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Special Report: Colorado Springs’ most dangerous intersections

COLORADO SPRINGS, Colo. (KRDO) -- Colorado Springs set a new record in 2020 for the number of lives lost in car crashes, with 51.

El Paso County also led the state in fatal crashes last year, with 84.

With the increases in deadly accidents, KRDO Newschannel 13 requested CSPD provide a list of the intersections with the most crashes last year.

*The digit in the Injury/Fatal category does not indicate exactly how many people were hurt or killed. It only indicates how many crashes involved injuries or deaths. Any type of injury, whether minor or serious, qualifies as an injury crash. A crash is any type of incident that involves damage, whether a car runs into another car or into a pole. If a car slides off the road during winter weather and there is no damage, it is not considered a crash in this report.

Intersections along I-25 account for 8 of the top 10, making it by far the source of the most crashes.

The top 3 are:

  • I25 & S Nevada / S Tejon
  • I25 & Garden of the Gods
  • I25 & Lake / S Circle

However, the analysis is slightly misleading, because not all of the crashes happened at the actual intersection.

A CSPD spokesperson explained that even if a crash along I-25 happens several hundred yards before or after Nevada, it might still be connected to that intersection simply because it was the nearest cross street.

It's also unclear how many of the crashes happened on the interstate versus underneath the interstate at each of those locations.

For that reason, KRDO Newschannel 13 instead focused on locations not along the interstate that you might not have thought were some of the most dangerous in town.

Powers and Stetson Hills in northeast Colorado Springs was the top non-interstate location for crashes in 2020, with 47, averaging almost one every week.

In four of those crashes, at least one person was hurt, but no one was killed.

Second on the non-interstate list is Fountain and Academy, the first of several along Academy.

There were 40 crashes there last year, including one in June that killed two soldiers from Fort Carson after their small sedan was left pinned under a semi truck.

The third most crash-prone intersection is less than a mile north, Airport and Academy, which happens to have a red light camera.

There were 38 crashes there in 2020.

Four sent someone to the hospital, but none were fatal.

There were 34 crashes at Austin Bluffs and Academy, which also has a red light camera.

There were 33 crashes at Platte and Academy, including one deadly wreck in January that killed a 19-year-old woman and left two others with serious injuries.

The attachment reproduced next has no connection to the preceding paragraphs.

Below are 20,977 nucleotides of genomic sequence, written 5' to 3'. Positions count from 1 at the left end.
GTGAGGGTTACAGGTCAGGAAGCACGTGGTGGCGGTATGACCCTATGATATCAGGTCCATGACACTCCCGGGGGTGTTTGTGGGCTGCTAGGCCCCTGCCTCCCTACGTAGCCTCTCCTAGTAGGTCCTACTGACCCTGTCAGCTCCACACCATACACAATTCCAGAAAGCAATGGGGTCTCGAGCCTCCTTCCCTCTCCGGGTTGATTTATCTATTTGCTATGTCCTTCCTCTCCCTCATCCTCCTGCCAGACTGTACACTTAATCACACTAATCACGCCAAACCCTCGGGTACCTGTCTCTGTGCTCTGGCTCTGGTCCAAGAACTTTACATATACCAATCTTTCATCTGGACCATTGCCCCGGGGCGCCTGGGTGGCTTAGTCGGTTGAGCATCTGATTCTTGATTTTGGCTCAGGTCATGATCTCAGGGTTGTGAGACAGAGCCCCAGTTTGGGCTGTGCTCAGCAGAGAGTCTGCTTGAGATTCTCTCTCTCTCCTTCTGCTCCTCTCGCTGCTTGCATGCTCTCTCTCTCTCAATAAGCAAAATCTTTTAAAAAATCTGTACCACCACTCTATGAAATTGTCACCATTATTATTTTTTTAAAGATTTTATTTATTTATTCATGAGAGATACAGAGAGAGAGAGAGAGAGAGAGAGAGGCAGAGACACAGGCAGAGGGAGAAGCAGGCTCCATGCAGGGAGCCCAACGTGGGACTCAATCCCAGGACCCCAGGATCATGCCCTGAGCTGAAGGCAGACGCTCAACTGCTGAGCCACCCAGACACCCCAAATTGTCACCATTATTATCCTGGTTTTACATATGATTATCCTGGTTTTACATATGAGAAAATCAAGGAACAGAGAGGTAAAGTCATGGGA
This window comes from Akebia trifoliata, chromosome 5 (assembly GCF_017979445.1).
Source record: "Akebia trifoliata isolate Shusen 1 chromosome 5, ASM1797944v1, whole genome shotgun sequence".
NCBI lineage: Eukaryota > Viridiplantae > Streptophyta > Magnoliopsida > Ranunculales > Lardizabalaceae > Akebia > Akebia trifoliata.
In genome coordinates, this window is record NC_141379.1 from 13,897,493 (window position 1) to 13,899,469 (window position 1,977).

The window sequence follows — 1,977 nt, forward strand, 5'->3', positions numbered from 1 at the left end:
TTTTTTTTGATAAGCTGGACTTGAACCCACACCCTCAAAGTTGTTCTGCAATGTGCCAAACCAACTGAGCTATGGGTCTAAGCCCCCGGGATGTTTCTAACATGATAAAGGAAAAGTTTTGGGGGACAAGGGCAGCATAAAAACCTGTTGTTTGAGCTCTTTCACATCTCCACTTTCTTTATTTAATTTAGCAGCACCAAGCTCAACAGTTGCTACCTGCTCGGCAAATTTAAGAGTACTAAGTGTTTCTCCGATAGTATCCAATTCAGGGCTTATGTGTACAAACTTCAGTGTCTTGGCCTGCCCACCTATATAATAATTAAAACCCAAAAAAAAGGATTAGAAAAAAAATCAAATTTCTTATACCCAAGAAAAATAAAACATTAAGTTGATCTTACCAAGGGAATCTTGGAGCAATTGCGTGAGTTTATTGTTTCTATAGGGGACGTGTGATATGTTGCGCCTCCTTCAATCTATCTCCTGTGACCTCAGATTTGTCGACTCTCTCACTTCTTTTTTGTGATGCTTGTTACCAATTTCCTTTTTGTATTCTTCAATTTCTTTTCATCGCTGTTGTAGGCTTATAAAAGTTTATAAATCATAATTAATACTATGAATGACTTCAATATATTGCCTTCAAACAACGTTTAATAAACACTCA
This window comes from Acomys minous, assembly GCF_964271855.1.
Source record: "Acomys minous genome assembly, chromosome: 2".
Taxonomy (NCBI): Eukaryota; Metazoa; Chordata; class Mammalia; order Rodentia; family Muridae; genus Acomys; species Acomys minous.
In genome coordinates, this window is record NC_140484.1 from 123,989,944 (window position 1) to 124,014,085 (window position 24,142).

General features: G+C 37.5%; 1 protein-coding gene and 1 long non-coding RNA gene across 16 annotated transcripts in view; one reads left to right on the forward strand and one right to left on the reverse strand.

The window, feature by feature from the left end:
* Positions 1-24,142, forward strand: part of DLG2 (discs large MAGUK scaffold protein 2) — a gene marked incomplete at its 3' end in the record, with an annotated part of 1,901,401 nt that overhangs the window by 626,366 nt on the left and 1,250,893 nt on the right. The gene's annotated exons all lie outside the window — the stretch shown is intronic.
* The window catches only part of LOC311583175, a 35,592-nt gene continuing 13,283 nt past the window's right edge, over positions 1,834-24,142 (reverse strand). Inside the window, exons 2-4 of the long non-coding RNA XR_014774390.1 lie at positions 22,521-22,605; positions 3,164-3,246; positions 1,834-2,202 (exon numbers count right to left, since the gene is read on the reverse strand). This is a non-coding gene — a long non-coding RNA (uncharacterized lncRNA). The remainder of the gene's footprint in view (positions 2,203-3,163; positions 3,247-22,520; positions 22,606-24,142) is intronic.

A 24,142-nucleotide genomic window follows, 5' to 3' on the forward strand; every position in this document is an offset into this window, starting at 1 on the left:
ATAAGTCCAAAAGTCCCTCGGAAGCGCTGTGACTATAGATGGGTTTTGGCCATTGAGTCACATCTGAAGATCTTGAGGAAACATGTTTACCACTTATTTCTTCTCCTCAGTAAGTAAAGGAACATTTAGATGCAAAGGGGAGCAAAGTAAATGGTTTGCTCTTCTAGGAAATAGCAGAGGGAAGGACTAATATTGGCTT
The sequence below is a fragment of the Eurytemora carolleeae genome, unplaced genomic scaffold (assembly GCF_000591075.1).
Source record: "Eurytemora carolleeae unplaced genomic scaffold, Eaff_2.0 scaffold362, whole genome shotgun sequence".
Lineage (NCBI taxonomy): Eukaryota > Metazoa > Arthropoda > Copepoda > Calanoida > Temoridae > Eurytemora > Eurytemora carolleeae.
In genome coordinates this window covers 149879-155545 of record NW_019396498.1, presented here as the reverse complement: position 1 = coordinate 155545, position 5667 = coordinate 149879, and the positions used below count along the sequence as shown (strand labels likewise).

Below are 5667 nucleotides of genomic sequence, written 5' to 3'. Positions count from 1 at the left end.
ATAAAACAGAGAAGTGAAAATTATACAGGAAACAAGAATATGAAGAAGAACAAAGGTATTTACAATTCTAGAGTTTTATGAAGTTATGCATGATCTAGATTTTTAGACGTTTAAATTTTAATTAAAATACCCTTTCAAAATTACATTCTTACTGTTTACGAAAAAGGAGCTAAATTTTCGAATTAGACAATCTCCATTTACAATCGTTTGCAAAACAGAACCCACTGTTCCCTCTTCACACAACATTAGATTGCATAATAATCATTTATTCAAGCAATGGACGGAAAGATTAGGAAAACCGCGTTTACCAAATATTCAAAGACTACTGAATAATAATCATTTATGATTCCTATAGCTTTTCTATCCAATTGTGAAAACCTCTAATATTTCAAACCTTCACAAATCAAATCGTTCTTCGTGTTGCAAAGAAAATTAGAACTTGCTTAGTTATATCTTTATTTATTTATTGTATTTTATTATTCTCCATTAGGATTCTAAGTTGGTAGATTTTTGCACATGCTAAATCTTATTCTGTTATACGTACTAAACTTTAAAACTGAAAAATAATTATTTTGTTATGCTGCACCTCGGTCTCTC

Academy and Galley is only sixth on the list for the most crashes in 2020, but it's tied for first for the most fatal crashes.

There were two at this intersection last year, both involving pedestrians, one of whom was a 62 year old man in a wheelchair.

Gabriel Russo, a pedestrian who crosses Academy toward the Citadel Mall regularly, says he's not surprised to hear that the intersection ranks among the deadliest in the city, blaming drivers for not paying attention.

"You never know what's going through someone's head, or what they're thinking," he said.

Pedestrian Don Parton added, "People are in a rush. People don't have the patience to want to do that, and this road, it kind of brings the worst out in people from time to time."

It should be noted that within the first 10 minutes of observing Academy and Galley, a KRDO crew witnessed two people, including Russo, crossing Academy without the right of way indicated by the white "Walk" crossing symbol.

It was a solid orange hand indicating "Don't Walk".

Because of one man's decision not to wait for the right of way, he ended up stranded halfway across, dangerously stuck between cars speeding past in opposite directions.

Less than two weeks ago, another pedestrian was killed just west of Academy and Galley, when not using a crosswalk at all.

Crossing without the proper signal is exactly what police believe happened in both fatal crashes at this intersection last year.

Our crew tested the crosswalk button, and actually had to press it a second time, but eventually got the all clear to safely cross Academy.

CSPD Lt. James Sokolik says his department doesn't just compile annual lists like the one produced for KRDO. They are produced every month, then passed along to the commanders in each of the city's four patrol divisions, and officers then decide whether more patrols are needed in those areas or whether the intersection itself could be improved.